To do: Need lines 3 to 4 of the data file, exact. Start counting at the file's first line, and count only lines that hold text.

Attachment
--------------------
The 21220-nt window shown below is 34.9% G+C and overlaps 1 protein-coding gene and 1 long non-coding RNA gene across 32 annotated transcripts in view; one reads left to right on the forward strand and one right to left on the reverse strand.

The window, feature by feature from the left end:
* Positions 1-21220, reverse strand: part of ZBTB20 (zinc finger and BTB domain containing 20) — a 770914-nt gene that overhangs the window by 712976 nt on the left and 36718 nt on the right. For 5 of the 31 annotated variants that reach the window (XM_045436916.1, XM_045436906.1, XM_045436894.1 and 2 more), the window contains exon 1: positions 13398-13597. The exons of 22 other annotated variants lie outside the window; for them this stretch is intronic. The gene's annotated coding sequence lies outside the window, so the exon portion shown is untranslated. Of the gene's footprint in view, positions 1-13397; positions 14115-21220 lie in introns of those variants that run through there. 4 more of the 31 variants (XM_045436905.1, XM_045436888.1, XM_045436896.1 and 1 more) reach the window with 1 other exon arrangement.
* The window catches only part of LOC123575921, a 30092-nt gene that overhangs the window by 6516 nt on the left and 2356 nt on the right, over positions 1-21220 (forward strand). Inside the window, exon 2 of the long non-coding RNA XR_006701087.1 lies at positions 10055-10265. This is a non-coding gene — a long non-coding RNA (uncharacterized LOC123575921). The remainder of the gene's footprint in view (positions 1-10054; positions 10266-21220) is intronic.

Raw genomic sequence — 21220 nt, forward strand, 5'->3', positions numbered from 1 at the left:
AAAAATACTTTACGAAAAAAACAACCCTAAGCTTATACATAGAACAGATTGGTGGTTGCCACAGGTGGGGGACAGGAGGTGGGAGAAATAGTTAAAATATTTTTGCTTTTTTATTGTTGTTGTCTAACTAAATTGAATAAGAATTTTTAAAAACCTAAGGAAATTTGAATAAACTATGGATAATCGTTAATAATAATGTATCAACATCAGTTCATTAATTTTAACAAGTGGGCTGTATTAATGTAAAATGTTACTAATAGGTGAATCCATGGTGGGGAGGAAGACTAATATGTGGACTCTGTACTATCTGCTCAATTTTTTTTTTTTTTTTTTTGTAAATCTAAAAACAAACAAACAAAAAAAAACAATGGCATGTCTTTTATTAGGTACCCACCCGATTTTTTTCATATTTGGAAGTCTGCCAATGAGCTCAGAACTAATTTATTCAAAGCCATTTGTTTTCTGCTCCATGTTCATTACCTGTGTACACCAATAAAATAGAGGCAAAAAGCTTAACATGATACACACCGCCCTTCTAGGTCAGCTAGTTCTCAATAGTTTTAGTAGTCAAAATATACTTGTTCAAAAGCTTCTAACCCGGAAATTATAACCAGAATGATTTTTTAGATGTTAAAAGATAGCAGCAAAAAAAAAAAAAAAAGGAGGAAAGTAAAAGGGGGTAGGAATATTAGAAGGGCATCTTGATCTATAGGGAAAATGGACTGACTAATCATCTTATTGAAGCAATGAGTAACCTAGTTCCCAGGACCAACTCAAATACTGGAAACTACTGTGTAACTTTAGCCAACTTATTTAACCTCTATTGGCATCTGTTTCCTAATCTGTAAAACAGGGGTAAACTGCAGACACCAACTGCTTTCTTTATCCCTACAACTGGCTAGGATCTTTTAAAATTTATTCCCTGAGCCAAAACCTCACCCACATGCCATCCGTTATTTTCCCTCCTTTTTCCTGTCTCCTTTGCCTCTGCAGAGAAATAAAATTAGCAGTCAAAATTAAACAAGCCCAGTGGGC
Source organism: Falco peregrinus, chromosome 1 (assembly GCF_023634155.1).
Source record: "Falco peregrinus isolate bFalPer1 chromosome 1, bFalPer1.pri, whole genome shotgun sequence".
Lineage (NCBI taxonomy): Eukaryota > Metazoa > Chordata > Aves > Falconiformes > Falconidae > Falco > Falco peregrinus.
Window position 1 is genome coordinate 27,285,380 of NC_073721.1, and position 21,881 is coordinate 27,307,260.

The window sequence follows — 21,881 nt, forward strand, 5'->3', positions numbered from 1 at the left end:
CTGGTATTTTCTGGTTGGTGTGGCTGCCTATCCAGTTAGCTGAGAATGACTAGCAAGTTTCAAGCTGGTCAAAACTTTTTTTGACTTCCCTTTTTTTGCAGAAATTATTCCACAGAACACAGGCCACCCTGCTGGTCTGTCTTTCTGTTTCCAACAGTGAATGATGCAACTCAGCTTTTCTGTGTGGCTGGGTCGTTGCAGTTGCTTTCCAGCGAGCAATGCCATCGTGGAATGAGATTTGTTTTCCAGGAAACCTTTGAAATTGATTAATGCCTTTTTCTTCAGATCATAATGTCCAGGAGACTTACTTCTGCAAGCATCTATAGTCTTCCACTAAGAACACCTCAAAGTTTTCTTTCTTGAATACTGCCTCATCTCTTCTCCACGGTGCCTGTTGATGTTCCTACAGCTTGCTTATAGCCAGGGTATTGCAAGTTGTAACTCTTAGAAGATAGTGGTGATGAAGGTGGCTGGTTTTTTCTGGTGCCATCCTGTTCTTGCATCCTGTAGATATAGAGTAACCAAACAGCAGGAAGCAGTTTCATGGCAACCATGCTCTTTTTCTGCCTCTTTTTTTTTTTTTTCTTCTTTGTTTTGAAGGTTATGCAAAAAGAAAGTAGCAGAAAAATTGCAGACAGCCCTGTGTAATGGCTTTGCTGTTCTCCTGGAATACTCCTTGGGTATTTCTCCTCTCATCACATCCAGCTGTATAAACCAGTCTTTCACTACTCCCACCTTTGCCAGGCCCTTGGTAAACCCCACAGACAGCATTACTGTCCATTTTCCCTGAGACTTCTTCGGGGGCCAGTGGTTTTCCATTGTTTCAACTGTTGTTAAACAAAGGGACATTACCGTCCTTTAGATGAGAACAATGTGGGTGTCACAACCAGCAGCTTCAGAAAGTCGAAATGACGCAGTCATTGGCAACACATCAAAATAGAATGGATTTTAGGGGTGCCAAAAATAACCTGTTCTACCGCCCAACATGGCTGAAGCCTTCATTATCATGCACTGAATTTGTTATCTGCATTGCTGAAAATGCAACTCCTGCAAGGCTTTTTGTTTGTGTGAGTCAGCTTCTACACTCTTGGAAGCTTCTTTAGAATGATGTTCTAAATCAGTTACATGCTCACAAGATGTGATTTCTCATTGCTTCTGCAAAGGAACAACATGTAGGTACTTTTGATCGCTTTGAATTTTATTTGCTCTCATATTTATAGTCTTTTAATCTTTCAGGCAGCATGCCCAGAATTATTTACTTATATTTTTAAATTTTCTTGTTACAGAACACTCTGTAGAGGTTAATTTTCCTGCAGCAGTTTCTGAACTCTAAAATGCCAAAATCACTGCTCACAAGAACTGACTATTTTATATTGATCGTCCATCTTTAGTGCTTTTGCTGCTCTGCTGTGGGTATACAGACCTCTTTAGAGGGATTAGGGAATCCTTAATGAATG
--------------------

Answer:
* Positions 1-21220, reverse strand: part of ZBTB20 (zinc finger and BTB domain containing 20) — a 770914-nt gene that overhangs the window by 712976 nt on the left and 36718 nt on the right. For 5 of the 31 annotated variants that reach the window (XM_045436916.1, XM_045436906.1, XM_045436894.1 and 2 more), the window contains exon 1: positions 13398-13597. The exons of 22 other annotated variants lie outside the window; for them this stretch is intronic. The gene's annotated coding sequence lies outside the window, so the exon portion shown is untranslated. Of the gene's footprint in view, positions 1-13397; positions 14115-21220 lie in introns of those variants that run through there. 4 more of the 31 variants (XM_045436905.1, XM_045436888.1, XM_045436896.1 and 1 more) reach the window with 1 other exon arrangement.
* The window catches only part of LOC123575921, a 30092-nt gene that overhangs the window by 6516 nt on the left and 2356 nt on the right, over positions 1-21220 (forward strand). Inside the window, exon 2 of the long non-coding RNA XR_006701087.1 lies at positions 10055-10265. This is a non-coding gene — a long non-coding RNA (uncharacterized LOC123575921). The remainder of the gene's footprint in view (positions 1-10054; positions 10266-21220) is intronic.